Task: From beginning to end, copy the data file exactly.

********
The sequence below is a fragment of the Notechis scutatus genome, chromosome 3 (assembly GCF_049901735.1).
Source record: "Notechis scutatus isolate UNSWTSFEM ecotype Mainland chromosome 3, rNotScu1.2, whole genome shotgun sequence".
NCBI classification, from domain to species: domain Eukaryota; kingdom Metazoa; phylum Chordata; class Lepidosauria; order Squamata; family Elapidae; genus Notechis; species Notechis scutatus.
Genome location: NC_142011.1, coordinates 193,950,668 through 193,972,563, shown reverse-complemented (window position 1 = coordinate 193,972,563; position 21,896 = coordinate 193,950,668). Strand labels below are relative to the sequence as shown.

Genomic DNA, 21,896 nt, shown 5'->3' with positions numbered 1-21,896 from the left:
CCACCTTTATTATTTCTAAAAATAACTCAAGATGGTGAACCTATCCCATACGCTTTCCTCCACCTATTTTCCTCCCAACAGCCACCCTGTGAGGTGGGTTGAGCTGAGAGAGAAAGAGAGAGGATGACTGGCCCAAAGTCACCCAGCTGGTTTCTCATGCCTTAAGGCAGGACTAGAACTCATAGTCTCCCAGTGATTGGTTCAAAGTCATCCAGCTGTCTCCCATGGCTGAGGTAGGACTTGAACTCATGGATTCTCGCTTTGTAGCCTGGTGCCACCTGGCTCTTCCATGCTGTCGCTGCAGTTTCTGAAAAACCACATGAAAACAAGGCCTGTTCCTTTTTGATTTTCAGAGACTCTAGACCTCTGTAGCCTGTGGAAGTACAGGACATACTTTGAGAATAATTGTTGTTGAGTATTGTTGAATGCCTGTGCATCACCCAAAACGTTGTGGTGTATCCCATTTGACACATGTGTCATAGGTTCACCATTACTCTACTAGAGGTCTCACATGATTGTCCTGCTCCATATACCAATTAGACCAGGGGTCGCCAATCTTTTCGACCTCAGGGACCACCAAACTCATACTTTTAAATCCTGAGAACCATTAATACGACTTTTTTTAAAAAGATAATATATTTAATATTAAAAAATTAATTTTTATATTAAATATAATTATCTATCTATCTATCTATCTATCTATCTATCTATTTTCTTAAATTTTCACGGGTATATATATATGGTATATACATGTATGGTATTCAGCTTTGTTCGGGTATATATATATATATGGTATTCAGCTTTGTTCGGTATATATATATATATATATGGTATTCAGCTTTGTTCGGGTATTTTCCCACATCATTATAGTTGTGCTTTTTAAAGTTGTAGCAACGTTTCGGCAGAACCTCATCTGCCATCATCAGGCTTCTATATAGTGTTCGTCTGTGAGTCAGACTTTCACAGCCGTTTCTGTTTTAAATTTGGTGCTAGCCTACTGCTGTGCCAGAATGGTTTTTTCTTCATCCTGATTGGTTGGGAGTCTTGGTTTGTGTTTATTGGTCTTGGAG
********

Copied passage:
The sequence below is a fragment of the Notechis scutatus genome, chromosome 3 (assembly GCF_049901735.1).
Source record: "Notechis scutatus isolate UNSWTSFEM ecotype Mainland chromosome 3, rNotScu1.2, whole genome shotgun sequence".
NCBI classification, from domain to species: domain Eukaryota; kingdom Metazoa; phylum Chordata; class Lepidosauria; order Squamata; family Elapidae; genus Notechis; species Notechis scutatus.
Genome location: NC_142011.1, coordinates 193,950,668 through 193,972,563, shown reverse-complemented (window position 1 = coordinate 193,972,563; position 21,896 = coordinate 193,950,668). Strand labels below are relative to the sequence as shown.

Genomic DNA, 21,896 nt, shown 5'->3' with positions numbered 1-21,896 from the left:
CCACCTTTATTATTTCTAAAAATAACTCAAGATGGTGAACCTATCCCATACGCTTTCCTCCACCTATTTTCCTCCCAACAGCCACCCTGTGAGGTGGGTTGAGCTGAGAGAGAAAGAGAGAGGATGACTGGCCCAAAGTCACCCAGCTGGTTTCTCATGCCTTAAGGCAGGACTAGAACTCATAGTCTCCCAGTGATTGGTTCAAAGTCATCCAGCTGTCTCCCATGGCTGAGGTAGGACTTGAACTCATGGATTCTCGCTTTGTAGCCTGGTGCCACCTGGCTCTTCCATGCTGTCGCTGCAGTTTCTGAAAAACCACATGAAAACAAGGCCTGTTCCTTTTTGATTTTCAGAGACTCTAGACCTCTGTAGCCTGTGGAAGTACAGGACATACTTTGAGAATAATTGTTGTTGAGTATTGTTGAATGCCTGTGCATCACCCAAAACGTTGTGGTGTATCCCATTTGACACATGTGTCATAGGTTCACCATTACTCTACTAGAGGTCTCACATGATTGTCCTGCTCCATATACCAATTAGACCAGGGGTCGCCAATCTTTTCGACCTCAGGGACCACCAAACTCATACTTTTAAATCCTGAGAACCATTAATACGACTTTTTTTAAAAAGATAATATATTTAATATTAAAAAATTAATTTTTATATTAAATATAATTATCTATCTATCTATCTATCTATCTATCTATCTATTTTCTTAAATTTTCACGGGTATATATATATGGTATATACATGTATGGTATTCAGCTTTGTTCGGGTATATATATATATATGGTATTCAGCTTTGTTCGGTATATATATATATATATATGGTATTCAGCTTTGTTCGGGTATTTTCCCACATCATTATAGTTGTGCTTTTTAAAGTTGTAGCAACGTTTCGGCAGAACCTCATCTGCCATCATCAGGCTTCTATATAGTGTTCGTCTGTGAGTCAGACTTTCACAGCCGTTTCTGTTTTAAATTTGGTGCTAGCCTACTGCTGTGCCAGAATGGTTTTTTCTTCATCCTGATTGGTTGGGAGTCTTGGTTTGTGTTTATTGGTCTTGGAG